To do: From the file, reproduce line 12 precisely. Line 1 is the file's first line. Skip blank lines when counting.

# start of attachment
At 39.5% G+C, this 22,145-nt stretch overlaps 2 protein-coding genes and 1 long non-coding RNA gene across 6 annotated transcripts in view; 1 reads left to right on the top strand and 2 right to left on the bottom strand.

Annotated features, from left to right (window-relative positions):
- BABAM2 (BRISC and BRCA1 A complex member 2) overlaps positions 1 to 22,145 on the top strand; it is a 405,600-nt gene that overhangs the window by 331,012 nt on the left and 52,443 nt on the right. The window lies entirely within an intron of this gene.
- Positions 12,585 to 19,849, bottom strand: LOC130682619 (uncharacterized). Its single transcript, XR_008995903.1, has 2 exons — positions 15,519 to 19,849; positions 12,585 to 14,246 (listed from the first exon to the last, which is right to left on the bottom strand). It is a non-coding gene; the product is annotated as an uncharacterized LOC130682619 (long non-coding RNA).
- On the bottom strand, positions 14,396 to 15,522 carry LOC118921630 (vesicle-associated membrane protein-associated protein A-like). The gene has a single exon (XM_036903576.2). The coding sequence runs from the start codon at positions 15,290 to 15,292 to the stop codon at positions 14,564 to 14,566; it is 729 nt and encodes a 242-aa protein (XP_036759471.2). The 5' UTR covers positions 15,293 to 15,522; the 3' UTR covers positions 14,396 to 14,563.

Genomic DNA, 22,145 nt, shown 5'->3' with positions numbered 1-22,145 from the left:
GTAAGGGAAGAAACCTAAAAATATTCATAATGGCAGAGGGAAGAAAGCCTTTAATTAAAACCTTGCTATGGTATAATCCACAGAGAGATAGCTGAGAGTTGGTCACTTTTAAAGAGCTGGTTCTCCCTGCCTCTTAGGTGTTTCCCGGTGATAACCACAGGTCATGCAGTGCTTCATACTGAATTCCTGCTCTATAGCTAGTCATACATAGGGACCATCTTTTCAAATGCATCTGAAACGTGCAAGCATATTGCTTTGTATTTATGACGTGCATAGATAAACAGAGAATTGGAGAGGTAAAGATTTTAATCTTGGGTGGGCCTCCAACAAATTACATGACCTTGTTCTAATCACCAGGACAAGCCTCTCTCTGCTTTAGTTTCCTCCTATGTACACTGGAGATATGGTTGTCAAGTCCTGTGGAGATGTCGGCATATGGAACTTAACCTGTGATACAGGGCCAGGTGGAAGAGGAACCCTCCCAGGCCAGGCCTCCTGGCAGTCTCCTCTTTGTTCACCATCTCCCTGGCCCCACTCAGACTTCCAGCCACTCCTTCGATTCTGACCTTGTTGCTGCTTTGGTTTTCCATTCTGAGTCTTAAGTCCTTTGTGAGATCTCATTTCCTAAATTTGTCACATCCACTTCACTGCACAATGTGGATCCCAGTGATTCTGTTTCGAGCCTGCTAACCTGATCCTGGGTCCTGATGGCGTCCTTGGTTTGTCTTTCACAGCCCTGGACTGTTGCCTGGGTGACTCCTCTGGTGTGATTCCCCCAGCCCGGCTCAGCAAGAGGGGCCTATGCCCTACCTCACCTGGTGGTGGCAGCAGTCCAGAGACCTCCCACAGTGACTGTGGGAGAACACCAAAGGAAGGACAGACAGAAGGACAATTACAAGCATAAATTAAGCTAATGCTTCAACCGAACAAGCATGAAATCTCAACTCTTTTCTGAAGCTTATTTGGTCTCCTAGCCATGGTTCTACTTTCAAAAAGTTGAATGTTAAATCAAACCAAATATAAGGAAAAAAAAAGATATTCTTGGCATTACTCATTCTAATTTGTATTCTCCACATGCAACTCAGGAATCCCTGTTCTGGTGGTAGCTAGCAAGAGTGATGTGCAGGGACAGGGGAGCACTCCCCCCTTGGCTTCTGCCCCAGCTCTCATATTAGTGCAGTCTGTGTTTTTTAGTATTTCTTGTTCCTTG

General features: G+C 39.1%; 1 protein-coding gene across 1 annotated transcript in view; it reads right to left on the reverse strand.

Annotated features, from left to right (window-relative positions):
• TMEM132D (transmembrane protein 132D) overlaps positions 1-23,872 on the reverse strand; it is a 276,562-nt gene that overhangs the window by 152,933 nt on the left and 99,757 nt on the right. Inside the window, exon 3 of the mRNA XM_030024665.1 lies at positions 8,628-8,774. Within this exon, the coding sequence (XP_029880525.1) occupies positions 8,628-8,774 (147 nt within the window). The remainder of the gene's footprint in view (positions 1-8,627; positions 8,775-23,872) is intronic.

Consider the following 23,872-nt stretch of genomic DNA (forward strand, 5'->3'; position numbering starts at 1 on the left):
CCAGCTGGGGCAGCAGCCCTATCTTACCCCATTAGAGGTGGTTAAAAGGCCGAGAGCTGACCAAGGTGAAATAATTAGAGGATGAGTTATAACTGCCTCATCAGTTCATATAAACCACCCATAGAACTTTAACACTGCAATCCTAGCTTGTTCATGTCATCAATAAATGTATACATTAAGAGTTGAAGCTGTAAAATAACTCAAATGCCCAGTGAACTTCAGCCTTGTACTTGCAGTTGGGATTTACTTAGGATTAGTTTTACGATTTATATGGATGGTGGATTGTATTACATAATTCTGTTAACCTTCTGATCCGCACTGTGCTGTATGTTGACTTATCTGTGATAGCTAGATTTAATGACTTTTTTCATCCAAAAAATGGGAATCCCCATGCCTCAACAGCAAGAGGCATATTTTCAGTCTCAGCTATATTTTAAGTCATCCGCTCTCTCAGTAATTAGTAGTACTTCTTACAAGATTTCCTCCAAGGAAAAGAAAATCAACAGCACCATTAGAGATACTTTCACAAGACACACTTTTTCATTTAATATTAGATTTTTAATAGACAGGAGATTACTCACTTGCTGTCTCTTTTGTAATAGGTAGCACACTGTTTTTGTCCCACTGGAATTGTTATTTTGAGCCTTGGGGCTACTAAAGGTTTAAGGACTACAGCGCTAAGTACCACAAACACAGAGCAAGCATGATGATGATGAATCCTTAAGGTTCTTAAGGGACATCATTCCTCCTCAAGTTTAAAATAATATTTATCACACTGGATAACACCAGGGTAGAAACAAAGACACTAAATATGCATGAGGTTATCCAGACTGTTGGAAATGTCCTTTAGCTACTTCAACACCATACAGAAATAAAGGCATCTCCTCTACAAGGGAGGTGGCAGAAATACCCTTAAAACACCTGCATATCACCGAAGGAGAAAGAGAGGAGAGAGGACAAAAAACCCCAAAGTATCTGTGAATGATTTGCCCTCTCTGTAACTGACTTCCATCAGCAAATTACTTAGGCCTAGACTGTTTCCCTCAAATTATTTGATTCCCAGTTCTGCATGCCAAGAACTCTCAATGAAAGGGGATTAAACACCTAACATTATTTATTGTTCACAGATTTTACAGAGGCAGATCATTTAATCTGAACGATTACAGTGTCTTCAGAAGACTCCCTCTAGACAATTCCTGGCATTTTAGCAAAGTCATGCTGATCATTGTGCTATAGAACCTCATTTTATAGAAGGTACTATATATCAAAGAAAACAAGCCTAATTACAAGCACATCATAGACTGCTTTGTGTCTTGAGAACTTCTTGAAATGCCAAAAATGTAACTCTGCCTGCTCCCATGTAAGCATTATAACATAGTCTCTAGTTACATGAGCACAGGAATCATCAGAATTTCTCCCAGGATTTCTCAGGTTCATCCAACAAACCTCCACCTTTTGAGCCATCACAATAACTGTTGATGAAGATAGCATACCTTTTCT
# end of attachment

CCAGCTGGGGCAGCAGCCCTATCTTACCCCATTAGAGGTGGTTAAAAGGCCGAGAGCTGACCAAGGTGAAATAATTAGAGGATGAGTTATAACTGCCTCATCAGTTCATATAAACCACCCATAGAACTTTAACACTGCAATCCTAGCTTGTTCATGTCATCAATAAATGTATACATTAAGAGTTGAAGCTGTAAAATAACTCAAATGCCCAGTGAACTTCAGCCTTGTACTTGCAGTTGGGATTTACTTAGGATTAGTTTTACGATTTATATGGATGGTGGATTGTATTACATAATTCTGTTAACCTTCTGATCCGCACTGTGCTGTATGTTGACTTATCTGTGATAGCTAGATTTAATGACTTTTTTCATCCAAAAAATGGGAATCCCCATGCCTCAACAGCAAGAGGCATATTTTCAGTCTCAGCTATATTTTAAGTCATCCGCTCTCTCAGTAATTAGTAGTACTTCTTACAAGATTTCCTCCAAGGAAAAGAAAATCAACAGCACCATTAGAGATACTTTCACAAGACACACTTTTTCATTTAATATTAGATTTTTAATAGACAGGAGATTACTCACTTGCTGTCTCTTTTGTAATAGGTAGCACACTGTTTTTGTCCCACTGGAATTGTTATTTTGAGCCTTGGGGCTACTAAAGGTTTAAGGACTACAGCGCTAAGTACCACAAACACAGAGCAAGCATGATGATGATGAATCCTTAAGGTTCTTAAGGGACATCATTCCTCCTCAAGTTTAAAATAATATTTATCACACTGGATAACACCAGGGTAGAAACAAAGACACTAAATATGCATGAGGTTATCCAGACTGTTGGAAATGTCCTTTAGCTACTTCAACACCATACAGAAATAAAGGCATCTCCTCTACAAGGGAGGTGGCAGAAATACCCTTAAAACACCTGCATATCACCGAAGGAGAAAGAGAGGAGAGAGGACAAAAAACCCCAAAGTATCTGTGAATGATTTGCCCTCTCTGTAACTGACTTCCATCAGCAAATTACTTAGGCCTAGACTGTTTCCCTCAAATTATTTGATTCCCAGTTCTGCATGCCAAGAACTCTCAATGAAAGGGGATTAAACACCTAACATTATTTATTGTTCACAGATTTTACAGAGGCAGATCATTTAATCTGAACGATTACAGTGTCTTCAGAAGACTCCCTCTAGACAATTCCTGGCATTTTAGCAAAGTCATGCTGATCATTGTGCTATAGAACCTCATTTTATAGAAGGTACTATATATCAAAGAAAACAAGCCTAATTACAAGCACATCATAGACTGCTTTGTGTCTTGAGAACTTCTTGAAATGCCAAAAATGTAACTCTGCCTGCTCCCATGTAAGCATTATAACATAGTCTCTAGTTACATGAGCACAGGAATCATCAGAATTTCTCCCAGGATTTCTCAGGTTCATCCAACAAACCTCCACCTTTTGAGCCATCACAATAACTGTTGATGAAGATAGCATACCTTTTCT